Soque is the Mixtec-Zoque word for “civilized”.  The correct Native American pronunciation of the word is Jzhō : kē.  The Zoque or Soque People of Mexico were the direct descendants of the Olmec Civilization.  The Miccosukee (Mikosoke) People of southern Florida are the direct descendants of the Soque in Northeast Georgia.  According to their Migration Legend, a large band of Zoque left Mexico to escape persecution from a powerful civilization, probably the Totonacs.  They traveled along the edge of the Gulf of Mexico and then up the Chattahoochee River to what is now extreme Northeast Georgia. At the time that Charleston was settled in the 1670s, the Soque were one of the most powerful and sophisticated tribes in the Southeast. Early white settlers said that their clothing and headware looked “just like Mexican Indians.”  They practiced many Mesoamerican traditions.  Within a few years about 90% of the Soque had perished in plagues or English-sponsored slave raids. Most Soque moved south and joined the Creek Confederacy, but later moved to Florida.

Sautee is the Itsate-Creek word for Soque. The word has no meaning in Cherokee.  The Native American village of Sautee was located at the confluence of Sautee Creek and Rogers Creek, near where GA Hwy. 255 and 255A intersect.  This was also the location of the original Anglo-American hamlet named Sautee in the 1800s.

Nacoochee is the Anglicization of the Creek word for bear, Nokose.  The pre-1840 maps of Georgia placed the village of Nocosee roughly where Downtown Cleveland is today, not in the Nacoochee Valley. The name suggests that the original inhabitants of this town were members of the Chickasaw Bear Clan.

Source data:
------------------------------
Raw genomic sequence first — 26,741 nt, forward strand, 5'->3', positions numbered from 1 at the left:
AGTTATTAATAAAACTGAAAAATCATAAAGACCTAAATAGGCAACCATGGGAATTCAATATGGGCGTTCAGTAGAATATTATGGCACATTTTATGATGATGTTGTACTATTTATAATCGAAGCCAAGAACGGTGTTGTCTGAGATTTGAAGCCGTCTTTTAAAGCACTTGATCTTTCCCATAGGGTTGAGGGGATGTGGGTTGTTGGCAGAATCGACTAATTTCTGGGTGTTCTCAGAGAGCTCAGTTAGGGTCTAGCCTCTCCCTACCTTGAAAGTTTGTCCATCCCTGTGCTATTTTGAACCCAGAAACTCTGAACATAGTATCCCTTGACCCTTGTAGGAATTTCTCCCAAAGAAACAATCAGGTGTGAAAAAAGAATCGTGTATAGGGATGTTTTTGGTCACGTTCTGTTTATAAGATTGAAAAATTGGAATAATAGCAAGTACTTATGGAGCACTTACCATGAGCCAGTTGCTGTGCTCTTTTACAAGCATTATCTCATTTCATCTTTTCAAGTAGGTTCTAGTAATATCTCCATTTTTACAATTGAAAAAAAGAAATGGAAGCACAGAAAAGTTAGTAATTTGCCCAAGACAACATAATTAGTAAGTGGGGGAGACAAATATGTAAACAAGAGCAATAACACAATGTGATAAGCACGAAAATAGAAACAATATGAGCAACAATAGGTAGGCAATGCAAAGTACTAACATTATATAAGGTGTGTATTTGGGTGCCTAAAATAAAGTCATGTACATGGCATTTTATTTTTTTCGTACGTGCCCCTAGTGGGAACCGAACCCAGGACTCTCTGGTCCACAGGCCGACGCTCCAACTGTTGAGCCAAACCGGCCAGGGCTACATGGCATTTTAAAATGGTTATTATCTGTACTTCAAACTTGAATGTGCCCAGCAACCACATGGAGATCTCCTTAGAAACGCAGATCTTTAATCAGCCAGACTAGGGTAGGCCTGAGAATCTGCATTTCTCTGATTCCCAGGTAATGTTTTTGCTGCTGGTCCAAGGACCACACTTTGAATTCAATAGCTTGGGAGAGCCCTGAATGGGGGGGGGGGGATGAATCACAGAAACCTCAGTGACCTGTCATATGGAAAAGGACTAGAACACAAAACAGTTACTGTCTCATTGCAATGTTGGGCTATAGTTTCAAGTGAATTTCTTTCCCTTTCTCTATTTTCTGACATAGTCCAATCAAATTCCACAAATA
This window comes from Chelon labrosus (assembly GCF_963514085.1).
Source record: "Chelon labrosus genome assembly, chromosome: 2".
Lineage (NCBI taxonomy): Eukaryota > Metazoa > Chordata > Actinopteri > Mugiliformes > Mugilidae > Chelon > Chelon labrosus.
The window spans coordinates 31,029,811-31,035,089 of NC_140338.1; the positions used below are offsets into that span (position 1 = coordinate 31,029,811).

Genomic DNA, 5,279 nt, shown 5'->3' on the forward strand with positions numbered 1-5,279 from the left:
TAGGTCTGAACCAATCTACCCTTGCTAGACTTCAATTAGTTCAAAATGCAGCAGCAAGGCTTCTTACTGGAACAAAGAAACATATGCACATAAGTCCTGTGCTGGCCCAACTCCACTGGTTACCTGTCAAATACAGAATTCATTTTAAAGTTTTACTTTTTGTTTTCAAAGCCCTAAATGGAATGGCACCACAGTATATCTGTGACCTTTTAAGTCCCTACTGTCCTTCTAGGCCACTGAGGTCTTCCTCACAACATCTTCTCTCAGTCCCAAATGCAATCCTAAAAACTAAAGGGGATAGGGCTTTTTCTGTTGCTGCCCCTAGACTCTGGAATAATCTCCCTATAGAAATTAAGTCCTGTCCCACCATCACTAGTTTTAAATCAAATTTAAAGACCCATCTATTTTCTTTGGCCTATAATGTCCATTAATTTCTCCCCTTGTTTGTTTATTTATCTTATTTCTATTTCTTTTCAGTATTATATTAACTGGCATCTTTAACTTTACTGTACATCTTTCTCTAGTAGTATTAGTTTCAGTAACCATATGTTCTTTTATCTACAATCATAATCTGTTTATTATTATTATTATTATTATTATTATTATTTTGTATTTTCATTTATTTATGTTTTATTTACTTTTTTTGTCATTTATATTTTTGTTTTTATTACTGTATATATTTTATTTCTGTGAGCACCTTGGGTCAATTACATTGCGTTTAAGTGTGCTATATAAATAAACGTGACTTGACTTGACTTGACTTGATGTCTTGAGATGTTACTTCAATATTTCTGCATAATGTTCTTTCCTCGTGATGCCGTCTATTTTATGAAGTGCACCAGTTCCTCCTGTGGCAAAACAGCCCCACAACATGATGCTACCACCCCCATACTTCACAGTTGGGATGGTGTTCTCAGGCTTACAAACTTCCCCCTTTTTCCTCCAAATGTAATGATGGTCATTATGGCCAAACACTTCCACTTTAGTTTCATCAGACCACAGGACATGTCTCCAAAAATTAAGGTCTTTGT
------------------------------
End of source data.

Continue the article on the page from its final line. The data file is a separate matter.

Chattahoochee has several interpretations.   A New England professor in the mid-1800s said that it meant “Marked Stone River” in Creek.   However, those words in Creek are Hose Chato Hawche.  The word literally means “Red River” in Muskogee Creek.  This is a more probable explanation since the Creeks named the largest north-south river in their new lands within Oklahoma, the Chata Hawche or Red River.  

Chickamauga is the Anglicization of two Chickasaw words, chika mauka, which mean “place to look out.”  The oldest known village with traditional Chickasaw style architecture (Eastwood Mounds) was located in the Nacoochee Valley, just east of the Kenimer Mound.

Itsate was the real name of the current village, named Sautee. The Presbyterian Church and old high school there were built on top of Native American mounds. The word is Itza Maya and means “Itza People.” 

Chote was the original name of Helen, GA and is an Itza Maya word that means “Cho’I People.”   Their original home was the coastal marshlands of Tabasco State, Mexico.

Hontaowase was the name of the elite village just west of the village around the famous Nacoochee Mound.  The word is Apalache-Creek and means “Descendants of People who irrigated plants.”

Chota was an Elate-Creek town on Town Creek in northwestern White County.  Chota means “frog” in the Creek and Chickasaw languages.  Some maps labeled this village, “Frogtown.” 

Walasi-yi was a name given to Frogtown Creek by local historians in the mid-1800s.  The actual Cherokee word is walosi.  Walosi-yi means “Frog-Place of.” 

Tesnatee Creek is the Anglicization of the Itsate-Creek word, Taenasi-te, which means “Descendants of Taino (Arawaks) People.   It was a small Muskogean tribe in northern South Carolina, whose remnants settled in Northeast Georgia in the 1700s.